While Mauriello went to work on creating the model that will wear the DHCC ensembles, Martin and Sauro hired a professional model to map complex skeletal movements for a virtual model in our Motion Capture studio. They chose a model similar in stature and girth to the original owner of the gown, inferred from the pattern specifications. They purchased period undergarments and shoes for the model to wear under the motion capture suit worn during the motion session and studied period movies and stills to choreograph a scenario of 1930s motion. “It was difficult work for the model to move naturally. This is a fairly new process for this kind of fashion application and I’m sure we had much more fun on our side of the computer screen”, says Mauriello. “We aim to create a best practices model for the process,” states Martin.
Mauriello will have to animate the virtual model’s hair and facial movements manually, so he’s creating a digital face from scratch based on 1930s American actress Carole Lombard. “In the digital media world, there’s a lot of work and focus on creating visually appealing digital models, but very few of them get animated,” Mauriello says. “There’s a lot of work involved in creating natural movement in digital animation, especially with joint flexing and elbow movements.”
Assisting Mauriello in the motion capture and transfer of data to the virtual model were Digital Media undergraduates Stephen Pettit and James Maguire, along with Digital Media graduate program alum, Glenn Winters, who just finished an internship as a Motion Capture Technician at Sony Computer Entertainment America. They needed to layer the motion capture data over the more complex rig they had created for animating virtual model. “The motion capture process generates a basic rig, but that alone is inadequate for all of our needs,” says Mauriello. “The complex rig has finer controls for more intricate character movements for areas like the face and hands along with better control of body deformations like in the hips and shoulders. It’s no small task connecting the motion capture rig to our complex rig.”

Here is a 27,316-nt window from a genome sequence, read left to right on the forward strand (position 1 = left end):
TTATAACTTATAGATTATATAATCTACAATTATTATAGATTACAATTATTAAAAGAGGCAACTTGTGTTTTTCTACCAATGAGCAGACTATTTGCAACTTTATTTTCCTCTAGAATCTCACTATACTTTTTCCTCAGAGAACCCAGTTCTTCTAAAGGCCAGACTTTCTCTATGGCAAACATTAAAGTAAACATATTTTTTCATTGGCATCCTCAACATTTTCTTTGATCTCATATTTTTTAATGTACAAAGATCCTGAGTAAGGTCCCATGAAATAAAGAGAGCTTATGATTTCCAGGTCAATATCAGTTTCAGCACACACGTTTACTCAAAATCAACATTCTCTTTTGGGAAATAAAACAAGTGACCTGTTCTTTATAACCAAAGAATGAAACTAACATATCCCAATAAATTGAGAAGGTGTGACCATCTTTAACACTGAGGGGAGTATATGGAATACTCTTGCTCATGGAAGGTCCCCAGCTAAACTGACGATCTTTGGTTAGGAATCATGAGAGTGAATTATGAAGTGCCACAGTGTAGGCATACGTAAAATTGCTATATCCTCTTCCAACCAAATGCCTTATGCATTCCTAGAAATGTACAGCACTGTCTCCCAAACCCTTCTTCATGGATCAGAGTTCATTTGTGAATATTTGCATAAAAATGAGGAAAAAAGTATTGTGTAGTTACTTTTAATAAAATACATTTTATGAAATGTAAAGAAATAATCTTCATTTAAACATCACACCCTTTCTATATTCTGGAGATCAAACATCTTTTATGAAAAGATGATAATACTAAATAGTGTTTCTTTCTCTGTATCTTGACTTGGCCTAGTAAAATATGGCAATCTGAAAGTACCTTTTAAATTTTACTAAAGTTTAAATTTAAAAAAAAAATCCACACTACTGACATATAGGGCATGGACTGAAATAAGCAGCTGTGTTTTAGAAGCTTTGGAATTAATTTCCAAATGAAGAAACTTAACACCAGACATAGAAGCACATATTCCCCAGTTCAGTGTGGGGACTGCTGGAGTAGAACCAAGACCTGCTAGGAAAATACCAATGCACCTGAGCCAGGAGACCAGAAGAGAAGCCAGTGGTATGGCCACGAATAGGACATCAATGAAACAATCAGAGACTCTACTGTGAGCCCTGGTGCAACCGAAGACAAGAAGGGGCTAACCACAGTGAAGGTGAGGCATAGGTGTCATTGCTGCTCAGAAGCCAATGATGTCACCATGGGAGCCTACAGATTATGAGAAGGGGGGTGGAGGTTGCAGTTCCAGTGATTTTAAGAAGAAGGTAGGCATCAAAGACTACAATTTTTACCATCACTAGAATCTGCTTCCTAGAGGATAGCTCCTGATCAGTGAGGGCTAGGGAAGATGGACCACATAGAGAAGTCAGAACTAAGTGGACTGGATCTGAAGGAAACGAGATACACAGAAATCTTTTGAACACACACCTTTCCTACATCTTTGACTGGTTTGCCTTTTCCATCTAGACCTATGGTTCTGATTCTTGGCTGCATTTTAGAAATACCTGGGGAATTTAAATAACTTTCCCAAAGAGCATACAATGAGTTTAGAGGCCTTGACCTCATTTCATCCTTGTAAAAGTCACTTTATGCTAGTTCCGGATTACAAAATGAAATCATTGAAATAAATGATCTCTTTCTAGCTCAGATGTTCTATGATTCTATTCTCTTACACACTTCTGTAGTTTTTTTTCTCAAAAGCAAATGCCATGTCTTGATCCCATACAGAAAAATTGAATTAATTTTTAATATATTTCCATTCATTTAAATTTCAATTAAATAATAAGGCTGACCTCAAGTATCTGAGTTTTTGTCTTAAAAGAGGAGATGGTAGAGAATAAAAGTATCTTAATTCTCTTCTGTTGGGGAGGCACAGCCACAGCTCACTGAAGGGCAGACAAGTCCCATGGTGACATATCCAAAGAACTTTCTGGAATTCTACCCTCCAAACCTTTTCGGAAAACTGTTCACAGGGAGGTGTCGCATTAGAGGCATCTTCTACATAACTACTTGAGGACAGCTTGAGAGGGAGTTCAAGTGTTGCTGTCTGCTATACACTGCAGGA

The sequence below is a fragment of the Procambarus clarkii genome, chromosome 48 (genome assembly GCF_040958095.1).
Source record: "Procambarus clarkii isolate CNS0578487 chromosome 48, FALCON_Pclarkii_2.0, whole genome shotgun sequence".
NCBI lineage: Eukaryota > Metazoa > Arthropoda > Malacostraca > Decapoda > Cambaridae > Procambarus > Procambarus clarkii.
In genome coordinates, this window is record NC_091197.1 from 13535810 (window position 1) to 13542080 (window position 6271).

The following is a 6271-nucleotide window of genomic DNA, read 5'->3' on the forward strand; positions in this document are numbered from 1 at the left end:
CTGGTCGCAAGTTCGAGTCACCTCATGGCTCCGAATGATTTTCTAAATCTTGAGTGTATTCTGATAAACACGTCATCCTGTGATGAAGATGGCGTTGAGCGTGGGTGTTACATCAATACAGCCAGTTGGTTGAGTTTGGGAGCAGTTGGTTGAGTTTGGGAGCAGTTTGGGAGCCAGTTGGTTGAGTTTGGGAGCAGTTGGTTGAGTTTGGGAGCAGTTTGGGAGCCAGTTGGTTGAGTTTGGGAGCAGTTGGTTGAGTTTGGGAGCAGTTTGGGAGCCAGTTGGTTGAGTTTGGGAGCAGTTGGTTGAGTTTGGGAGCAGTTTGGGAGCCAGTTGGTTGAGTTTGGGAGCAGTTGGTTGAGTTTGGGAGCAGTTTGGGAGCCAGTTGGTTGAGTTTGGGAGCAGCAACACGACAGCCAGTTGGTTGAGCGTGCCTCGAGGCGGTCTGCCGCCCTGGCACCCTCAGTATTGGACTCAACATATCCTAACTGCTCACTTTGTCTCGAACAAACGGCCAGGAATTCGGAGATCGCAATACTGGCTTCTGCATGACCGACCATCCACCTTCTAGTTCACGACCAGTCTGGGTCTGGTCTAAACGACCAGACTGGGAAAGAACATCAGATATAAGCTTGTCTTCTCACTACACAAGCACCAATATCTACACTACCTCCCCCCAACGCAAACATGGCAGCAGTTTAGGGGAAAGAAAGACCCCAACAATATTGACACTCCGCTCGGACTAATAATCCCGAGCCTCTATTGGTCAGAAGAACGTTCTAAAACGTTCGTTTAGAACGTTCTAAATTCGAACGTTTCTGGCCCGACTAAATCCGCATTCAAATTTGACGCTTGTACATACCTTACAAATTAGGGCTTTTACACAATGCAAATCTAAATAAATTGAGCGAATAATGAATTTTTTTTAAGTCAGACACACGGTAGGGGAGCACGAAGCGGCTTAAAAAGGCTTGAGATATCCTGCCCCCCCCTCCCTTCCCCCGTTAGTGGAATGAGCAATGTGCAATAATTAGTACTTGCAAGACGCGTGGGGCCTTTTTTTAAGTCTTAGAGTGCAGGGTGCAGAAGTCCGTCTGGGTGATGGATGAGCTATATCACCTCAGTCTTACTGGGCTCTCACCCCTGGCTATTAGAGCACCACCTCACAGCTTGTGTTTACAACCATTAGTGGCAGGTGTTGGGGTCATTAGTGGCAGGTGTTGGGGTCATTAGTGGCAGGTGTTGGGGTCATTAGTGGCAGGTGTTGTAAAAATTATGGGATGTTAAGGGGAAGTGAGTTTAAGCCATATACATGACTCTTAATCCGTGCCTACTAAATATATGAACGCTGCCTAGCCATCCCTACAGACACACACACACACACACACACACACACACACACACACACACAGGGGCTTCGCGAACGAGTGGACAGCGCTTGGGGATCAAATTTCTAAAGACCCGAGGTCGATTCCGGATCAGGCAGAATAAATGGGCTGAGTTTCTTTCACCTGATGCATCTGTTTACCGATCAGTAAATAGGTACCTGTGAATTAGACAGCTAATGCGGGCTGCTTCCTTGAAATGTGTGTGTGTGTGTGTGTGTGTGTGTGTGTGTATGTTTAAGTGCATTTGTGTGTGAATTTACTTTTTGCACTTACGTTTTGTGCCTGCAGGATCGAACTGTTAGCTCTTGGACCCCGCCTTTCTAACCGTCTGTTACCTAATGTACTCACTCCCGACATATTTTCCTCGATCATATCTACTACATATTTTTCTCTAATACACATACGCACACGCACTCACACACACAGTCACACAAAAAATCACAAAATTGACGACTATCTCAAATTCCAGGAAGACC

This work is the basis of an organic modeling course Mauriello teaches at Drexel, as well as a book he is currently writing for Focal Press, exploring accurate human modeling for animation. In September, Martin and Mauriello presented a paper, titled “3D Simulations: A New Embodiment for Historic Fashion,” at the International Conference on Culture and Computing held at Ritsumeikan University in Kyoto, Japan. In October they presented “Motion and Embodiment” at the Digital Heritage International Congress 2013, at the new waterfront complex for international cultural dialogue and exchanges in the Mediterranean, in Marseille, France. Martin also co-authored « Digital Production of Traditional Costume », presented at the same conference.
Mauriello also shared production applications of his research and creative works into organic modeling for animation by conducting workshops on “3D Modeling for Animation with Maya & Modo” at the Association of Medical Illustrators Annual Meeting in Salt Lake City this past June. He is currently working with Digital Media program colleagues and students on other digital anatomy projects, including the building of a virtual heart and a neonatal “smart” simulator.